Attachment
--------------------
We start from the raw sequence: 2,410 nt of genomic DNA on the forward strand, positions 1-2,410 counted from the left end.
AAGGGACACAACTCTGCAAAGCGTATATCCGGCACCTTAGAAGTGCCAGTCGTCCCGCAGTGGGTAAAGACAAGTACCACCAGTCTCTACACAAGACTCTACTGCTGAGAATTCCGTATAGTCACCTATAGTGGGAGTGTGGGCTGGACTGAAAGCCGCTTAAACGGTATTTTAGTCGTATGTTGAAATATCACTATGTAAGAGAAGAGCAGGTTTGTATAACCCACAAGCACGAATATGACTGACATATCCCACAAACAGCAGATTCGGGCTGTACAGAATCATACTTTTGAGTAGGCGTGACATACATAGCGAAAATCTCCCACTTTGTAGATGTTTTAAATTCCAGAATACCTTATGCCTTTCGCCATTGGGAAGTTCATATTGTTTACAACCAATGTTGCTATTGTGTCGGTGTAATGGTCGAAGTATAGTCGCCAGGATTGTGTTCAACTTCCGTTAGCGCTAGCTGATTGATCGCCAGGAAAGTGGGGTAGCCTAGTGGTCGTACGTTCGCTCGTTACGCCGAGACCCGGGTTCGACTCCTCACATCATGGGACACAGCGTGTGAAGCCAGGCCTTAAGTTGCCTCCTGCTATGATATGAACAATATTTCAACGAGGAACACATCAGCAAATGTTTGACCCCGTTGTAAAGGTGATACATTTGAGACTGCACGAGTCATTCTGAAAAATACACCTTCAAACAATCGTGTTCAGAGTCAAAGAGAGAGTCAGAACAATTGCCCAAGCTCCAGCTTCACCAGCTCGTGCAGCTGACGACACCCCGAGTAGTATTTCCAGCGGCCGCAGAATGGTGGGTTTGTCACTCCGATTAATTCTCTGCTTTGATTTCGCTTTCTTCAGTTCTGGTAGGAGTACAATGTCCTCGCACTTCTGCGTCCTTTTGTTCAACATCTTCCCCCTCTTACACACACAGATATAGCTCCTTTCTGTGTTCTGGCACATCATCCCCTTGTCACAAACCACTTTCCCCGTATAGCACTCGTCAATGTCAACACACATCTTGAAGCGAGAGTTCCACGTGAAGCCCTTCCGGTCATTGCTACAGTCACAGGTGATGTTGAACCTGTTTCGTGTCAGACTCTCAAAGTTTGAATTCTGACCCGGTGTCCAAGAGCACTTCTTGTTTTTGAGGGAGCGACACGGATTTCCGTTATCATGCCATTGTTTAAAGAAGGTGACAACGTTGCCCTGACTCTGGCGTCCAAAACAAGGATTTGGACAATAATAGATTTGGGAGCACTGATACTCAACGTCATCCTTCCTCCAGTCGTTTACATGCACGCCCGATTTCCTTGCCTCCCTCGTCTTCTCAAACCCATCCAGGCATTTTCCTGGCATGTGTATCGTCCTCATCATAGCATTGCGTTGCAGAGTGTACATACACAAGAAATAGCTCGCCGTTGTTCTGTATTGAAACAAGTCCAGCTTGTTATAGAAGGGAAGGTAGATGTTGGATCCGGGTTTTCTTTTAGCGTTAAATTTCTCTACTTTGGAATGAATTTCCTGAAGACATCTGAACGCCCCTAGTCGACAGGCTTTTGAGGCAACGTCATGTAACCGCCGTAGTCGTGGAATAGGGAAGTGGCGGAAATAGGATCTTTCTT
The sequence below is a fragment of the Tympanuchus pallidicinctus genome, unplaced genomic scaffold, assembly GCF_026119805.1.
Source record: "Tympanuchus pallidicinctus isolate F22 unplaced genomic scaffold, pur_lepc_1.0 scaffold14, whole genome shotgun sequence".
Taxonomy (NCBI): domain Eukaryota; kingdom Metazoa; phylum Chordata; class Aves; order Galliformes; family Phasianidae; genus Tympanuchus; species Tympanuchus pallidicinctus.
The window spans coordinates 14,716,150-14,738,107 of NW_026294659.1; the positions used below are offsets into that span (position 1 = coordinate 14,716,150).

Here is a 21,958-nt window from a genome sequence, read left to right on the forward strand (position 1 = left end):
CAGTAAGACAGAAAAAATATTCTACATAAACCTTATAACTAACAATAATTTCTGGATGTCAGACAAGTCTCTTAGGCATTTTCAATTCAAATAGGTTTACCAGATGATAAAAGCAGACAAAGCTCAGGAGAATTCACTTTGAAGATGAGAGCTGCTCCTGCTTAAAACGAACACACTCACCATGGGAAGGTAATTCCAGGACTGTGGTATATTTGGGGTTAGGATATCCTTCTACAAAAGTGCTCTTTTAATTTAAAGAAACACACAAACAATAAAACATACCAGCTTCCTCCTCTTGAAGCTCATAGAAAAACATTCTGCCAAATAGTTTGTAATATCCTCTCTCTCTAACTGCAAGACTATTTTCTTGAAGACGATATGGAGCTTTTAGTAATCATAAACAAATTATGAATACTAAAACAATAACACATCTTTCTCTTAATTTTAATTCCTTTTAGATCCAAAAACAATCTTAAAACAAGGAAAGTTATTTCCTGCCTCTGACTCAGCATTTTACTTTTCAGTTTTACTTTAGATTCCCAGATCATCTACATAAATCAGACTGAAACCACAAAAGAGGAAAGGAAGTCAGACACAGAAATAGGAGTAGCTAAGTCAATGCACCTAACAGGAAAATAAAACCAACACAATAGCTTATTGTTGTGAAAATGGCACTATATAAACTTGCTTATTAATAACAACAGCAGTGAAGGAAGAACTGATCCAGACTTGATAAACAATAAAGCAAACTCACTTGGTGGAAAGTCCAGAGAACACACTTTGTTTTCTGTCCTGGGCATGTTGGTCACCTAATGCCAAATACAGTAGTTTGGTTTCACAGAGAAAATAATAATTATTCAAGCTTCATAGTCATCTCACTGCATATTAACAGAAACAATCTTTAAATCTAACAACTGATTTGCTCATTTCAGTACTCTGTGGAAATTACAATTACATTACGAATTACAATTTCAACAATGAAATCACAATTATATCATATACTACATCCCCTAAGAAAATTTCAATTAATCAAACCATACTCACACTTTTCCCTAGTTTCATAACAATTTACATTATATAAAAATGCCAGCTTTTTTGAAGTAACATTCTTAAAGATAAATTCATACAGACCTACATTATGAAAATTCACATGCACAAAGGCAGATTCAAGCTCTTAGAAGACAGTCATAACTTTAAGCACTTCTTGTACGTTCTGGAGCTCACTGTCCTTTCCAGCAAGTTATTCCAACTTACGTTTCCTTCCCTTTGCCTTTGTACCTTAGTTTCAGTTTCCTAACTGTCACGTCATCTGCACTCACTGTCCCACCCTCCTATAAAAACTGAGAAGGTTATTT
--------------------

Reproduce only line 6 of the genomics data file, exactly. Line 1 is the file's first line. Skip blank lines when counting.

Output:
The window spans coordinates 14,716,150-14,738,107 of NW_026294659.1; the positions used below are offsets into that span (position 1 = coordinate 14,716,150).